I’ve spent a lot of time umming and ahhing about whether or not I wanted to post this. I don’t often talk about The Big Things because I’m not good at it, plus there’s a couple of IRL friends following this account who I’ve never technically come out to (though there’s a really good chance they’ve guessed by now). Anyway, I’m talking about the fact that Eddie Izzard is really important to me.
I’m someone who is really self conscious about my gender. I struggle to express myself in public and often even in private, and I’m extremely hesitant to label myself with the word that I know is me. I still have so many hang ups where I’m afraid of being derided or told I’m making things up or worst of all that I’m actually harming people with “real” gender identity issues. All this despite it being a doctor and gender specialist who gave me the word “genderfluid” in the first place.
Eddie Izzard has been a household name in my family since before I was even born. My parents are huge fans of her comedy. There were never any comments made about her appearance (except my mum occasionally mentioning liking her tops). I even remember my dad praising her for the phrase: “They’re not women’s clothes, they’re my clothes. I bought them.” Eddie Izzard was just Eddie Izzard. There was nothing strange or off about her. She was just Eddie Izzard.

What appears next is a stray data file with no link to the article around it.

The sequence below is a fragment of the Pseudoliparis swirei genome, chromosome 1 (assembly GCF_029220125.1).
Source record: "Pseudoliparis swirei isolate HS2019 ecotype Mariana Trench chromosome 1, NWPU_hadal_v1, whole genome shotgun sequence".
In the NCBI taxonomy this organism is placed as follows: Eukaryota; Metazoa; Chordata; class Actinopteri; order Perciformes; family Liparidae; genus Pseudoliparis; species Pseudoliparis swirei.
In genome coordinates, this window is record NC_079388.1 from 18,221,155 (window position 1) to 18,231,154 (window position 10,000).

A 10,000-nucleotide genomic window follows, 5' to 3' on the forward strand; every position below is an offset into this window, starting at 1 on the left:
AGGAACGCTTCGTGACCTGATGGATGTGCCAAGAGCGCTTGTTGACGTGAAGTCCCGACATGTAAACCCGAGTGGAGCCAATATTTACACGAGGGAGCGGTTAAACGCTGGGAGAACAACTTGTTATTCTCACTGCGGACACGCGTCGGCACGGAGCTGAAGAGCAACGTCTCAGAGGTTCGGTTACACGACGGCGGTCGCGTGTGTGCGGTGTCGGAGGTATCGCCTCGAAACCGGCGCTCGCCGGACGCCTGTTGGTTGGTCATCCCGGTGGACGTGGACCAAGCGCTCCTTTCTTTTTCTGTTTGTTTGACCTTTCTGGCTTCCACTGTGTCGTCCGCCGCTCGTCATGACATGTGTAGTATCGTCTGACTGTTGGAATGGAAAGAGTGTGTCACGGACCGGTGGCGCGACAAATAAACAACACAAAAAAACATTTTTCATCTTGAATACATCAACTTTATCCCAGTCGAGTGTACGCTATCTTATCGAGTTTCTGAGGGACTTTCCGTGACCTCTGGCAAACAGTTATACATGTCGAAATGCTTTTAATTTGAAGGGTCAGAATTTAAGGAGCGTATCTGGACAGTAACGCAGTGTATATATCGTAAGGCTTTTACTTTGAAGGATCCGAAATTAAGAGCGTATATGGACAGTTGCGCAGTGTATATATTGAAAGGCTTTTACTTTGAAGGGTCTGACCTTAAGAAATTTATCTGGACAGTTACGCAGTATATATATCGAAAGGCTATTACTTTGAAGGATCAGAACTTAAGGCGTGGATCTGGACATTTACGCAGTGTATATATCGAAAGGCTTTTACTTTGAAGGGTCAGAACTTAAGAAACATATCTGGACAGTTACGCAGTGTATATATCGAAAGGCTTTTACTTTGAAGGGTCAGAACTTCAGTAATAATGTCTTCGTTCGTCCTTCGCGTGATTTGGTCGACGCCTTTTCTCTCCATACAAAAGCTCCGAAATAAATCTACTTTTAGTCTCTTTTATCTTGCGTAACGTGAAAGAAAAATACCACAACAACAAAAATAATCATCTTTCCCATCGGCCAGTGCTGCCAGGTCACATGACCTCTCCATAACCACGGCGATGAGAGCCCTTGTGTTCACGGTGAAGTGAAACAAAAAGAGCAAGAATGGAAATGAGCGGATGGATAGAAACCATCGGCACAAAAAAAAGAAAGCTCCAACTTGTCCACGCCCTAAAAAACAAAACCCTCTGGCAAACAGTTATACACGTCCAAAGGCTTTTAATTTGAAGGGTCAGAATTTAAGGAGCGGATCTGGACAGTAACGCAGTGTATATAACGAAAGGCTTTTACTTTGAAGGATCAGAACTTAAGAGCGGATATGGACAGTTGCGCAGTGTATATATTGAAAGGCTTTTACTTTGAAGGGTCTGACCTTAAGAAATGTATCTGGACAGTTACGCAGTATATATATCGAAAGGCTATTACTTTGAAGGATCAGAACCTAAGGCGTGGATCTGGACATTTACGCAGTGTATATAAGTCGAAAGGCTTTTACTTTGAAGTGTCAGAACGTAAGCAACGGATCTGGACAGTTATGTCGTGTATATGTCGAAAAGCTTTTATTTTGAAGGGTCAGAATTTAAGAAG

When Eddie came out as genderfluid it was huge for me. To see someone like myself, who would present in wildly different ways depending on the day, to use the same word as me was incredible. It was especially impactful as this was someone who was, and continues to be, a very popular and accepted name in my family’s house. It’s strange how a complete stranger’s gender can have such an impact on one’s own feelings of legitimacy, but it really can. It certainly can’t be said that my parents really understood what being genderfluid meant but they accepted it and that’s really what matters.
I’m incredibly lucky that my parents have always been so supportive (if often very confused) about my gender dysphoria and I’m eternally grateful for that. Though, because we’re a family that tends not to talk too much about deep things such as this and it was such a non-issue for them, I’m fairly sure my dad’s probably forgotten. That’s fine though because now I know that if I ever need any more lifts to the hospital or even a pronoun change, I’m not risking losing my family over it. It’s an incredibly privileged position to be in. In some ways, I really won the parent lottery.
The point is, it is so amazing and so important to have someone I can look up to, who is out there using these labels and showing the world that we exist and we are real. Though it does make me just a little sad because I know that she probably never had anyone like that when she was young and confused like I was.
Trans people being out and proud and presenting themselves how they want with the pronouns that are properly theirs does not hurt or take away from anyone. It just doesn’t. But it really does give the world a whole lot.